So what was it that kept Holyfield in the ring: fame, the warrior instinct, a fear of anti-climax or, as Mike Tyson who is defending the World Boxing Association title against him tomorrow believes, the effect of an acquisitive nature?
Barely six months on from an effort that had left him utterly exhausted, Holyfield gained a 12-round decision over Alex Stewart in Atlantic City. No longer connected with the Duvas, who had switched their attention to Lennox Lewis, and struggling to overcome the moderate resistance of an opponent Tyson blew away in one round, he looked awful.
Remarkable as the story became when Holyfield took back the WBA and International Boxing Federation titles from Bowe, the tests he underwent for cardiac problems following a subsequent loss to Michael Moorer in April 1994 brings anxiety to this week's proceedings.
The ancient creed by which Holyfield abides does not allow for equivocation. That he has always been prepared to leave the ring on a shield makes people worry for him. Holyfield asks himself, "How many fights have I been in to the point where my will has been tested?" The answer encourages Holyfield to believe that he can stand up to Tyson, one of the most devastating hitters boxing has ever known.
Holyfield will never be remembered with Muhammad Ali and Joe Louis, who were truly big men as well as great talents, or with Rocky Marciano, who was a crude phenomenon, but as a two-times heavyweight champion he claims a place in history.
"I see greatness in a different way than a lot of people see it," he said this week, after completing a lively sparring session. "You're only as great as the guy you fight. Sometimes you win because you're more talented, but there will always be people who step up and meet you head on. Then it is how you respond to defeat, if it comes, or how you respond to fighting somebody who hits just as hard and keeps coming back at you."
Holyfield has the reputation of a conscientious, hard-striving fighter, the kind who relies mostly on courage and endurance, qualities that are nevertheless evident in the men he admires. "All the fighters who have been considered great are people you couldn't look at and always be sure they would win," he said. "Sometimes they won because of what they were willing to go through. It comes down from Louis, Marciano, Ali, who went in with fighters who were winners too. You don't get a big name in boxing get all the way to a championship by overcoming opponents who choose not to fight. When it is time to examine my career, to figure out where I stand in history, the names on my record will be important."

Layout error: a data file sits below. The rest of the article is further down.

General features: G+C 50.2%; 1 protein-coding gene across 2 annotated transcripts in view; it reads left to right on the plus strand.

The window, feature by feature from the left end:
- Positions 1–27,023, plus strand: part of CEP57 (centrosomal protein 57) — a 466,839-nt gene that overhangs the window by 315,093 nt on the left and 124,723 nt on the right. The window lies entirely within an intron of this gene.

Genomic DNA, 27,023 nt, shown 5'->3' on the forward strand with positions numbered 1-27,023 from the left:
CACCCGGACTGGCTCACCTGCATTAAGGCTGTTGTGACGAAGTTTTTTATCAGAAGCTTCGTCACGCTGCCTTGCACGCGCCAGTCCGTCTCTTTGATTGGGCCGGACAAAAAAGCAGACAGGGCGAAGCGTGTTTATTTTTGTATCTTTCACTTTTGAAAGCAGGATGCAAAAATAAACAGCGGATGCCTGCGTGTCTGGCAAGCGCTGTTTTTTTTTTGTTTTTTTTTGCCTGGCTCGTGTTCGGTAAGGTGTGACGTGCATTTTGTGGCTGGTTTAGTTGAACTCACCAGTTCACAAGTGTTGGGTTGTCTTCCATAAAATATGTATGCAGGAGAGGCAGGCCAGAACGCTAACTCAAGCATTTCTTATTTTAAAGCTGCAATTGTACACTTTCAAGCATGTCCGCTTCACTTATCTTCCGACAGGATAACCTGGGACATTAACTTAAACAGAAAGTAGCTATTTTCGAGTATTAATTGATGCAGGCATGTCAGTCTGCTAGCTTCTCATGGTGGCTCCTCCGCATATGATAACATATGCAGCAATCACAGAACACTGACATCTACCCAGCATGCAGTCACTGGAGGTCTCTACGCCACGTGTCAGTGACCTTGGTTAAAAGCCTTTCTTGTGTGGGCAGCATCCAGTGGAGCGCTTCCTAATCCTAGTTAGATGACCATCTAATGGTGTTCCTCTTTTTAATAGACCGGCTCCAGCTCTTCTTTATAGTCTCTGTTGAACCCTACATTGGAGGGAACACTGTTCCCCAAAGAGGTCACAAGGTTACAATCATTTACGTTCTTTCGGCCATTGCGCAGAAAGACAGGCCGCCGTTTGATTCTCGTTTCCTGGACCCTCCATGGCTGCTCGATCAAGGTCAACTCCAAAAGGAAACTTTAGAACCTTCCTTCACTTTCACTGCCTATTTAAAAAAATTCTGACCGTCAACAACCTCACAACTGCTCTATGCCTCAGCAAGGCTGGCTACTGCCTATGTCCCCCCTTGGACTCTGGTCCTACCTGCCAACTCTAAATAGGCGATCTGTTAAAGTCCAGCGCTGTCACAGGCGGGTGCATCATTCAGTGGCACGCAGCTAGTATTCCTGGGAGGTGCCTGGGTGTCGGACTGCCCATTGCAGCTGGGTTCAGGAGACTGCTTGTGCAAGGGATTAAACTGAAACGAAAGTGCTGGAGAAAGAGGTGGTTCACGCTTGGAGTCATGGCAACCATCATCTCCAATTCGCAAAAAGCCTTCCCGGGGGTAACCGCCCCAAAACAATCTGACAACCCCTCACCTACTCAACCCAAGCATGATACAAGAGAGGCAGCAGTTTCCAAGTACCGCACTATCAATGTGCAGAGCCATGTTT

The most recent is that of Bobby Czyz, no more than a passable imitation of a heavyweight who lasted five rounds last May when he faced Holyfield at Madison Square Garden. "I know I didn't look very good that night," Holyfield said, "but I found it very difficult to get interested. It isn't the same when a fight doesn't appear to be very important. You remember those other nights when there was everything to go for and it affects your concentration. There isn't the same buzz, that feeling of uncertainty that helps to get you up for a fight."
Holyfield is not the most forthcoming of men and he finds articulation a problem. "Only time is really going to prove the point, but this fight here will take me to a different level," he added. "People have different perceptions of how they think a boxer should be and whether they think him to have real talent. I think I will be more appreciated when my career is over. Then there will be an understanding that I didn't get hit as often as some may imagine. That I slipped most of the shots."
Fears about Holyfield's health are less relevant to tomorrow's contest than the probability that he is a spent fighter. However, that conclusion does not bother him.
"The same was said before the second fight against Bowe, but I proved to have more than he could handle. I came back when most of the writers thought I was finished."
Two days before that contest at Caesars Palace in Las Vegas, quite late at night, I came across Holyfield in an elevator. He was with the girlfriend he married two months ago and I thought it odd behaviour so close to the contest. The impression you got was that it would be enough to go out against a younger man and prove that he was no quitter. Instead, he defeated Bowe, taking advantage of the champion's slackness in preparation.
If Holyfield had lost that fight, it is probable that he would have gone into permanent retirement, which is what he should have done anyway. "Maybe," he said, "but I was convinced that I could beat Bowe in the way I'm sure I can surprise everyone by beating Tyson. I've proved a lot in my time, came back after being written off even by people who had believed in me, and it is all about having a positive attitude and putting your trust in God. I'm not suggesting that God is on my side, but if I felt He was against me in this, I would be out of boxing."
By conservative estimate, Holyfield has grossed more than $100m (pounds 62m) in ring earnings and his thrift is legendary. His wedding breakfast was held at a roadside diner. Holyfield does not have the first dollar he ever made, but he probably remembers what it was spent on.
What Holyfield will not accept, of course, is that he is about to become another of Tyson's hapless victims. "I think Tyson's beatable," he says. Which is why people worry about him.Reuse content